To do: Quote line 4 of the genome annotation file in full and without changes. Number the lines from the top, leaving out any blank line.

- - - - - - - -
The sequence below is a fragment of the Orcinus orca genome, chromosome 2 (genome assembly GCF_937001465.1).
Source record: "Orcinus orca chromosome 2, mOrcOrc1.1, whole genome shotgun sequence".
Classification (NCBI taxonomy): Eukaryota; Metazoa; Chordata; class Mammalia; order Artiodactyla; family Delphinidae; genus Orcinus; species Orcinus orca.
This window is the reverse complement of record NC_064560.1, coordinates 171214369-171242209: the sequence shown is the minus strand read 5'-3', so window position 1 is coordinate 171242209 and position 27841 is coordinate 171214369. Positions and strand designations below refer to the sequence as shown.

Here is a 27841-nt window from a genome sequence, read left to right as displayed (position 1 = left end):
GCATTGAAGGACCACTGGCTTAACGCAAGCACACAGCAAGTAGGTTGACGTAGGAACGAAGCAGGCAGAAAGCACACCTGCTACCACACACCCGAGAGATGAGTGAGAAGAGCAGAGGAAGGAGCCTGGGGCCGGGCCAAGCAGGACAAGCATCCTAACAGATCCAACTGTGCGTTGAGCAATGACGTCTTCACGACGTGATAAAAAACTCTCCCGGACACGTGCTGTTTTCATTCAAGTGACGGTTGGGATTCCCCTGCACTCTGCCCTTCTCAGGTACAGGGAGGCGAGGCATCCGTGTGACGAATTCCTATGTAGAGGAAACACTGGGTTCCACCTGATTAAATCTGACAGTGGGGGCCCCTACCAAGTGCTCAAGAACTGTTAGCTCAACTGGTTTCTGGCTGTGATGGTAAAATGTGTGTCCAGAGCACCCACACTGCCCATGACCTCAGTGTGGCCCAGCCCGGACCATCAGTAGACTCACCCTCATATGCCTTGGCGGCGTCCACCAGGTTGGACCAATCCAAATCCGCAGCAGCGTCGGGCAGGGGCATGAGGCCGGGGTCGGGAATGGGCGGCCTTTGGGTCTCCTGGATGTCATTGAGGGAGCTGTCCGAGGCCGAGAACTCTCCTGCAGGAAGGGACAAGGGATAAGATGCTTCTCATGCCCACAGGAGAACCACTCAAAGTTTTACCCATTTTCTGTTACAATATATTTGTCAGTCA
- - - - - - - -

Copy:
This window is the reverse complement of record NC_064560.1, coordinates 171214369-171242209: the sequence shown is the minus strand read 5'-3', so window position 1 is coordinate 171242209 and position 27841 is coordinate 171214369. Positions and strand designations below refer to the sequence as shown.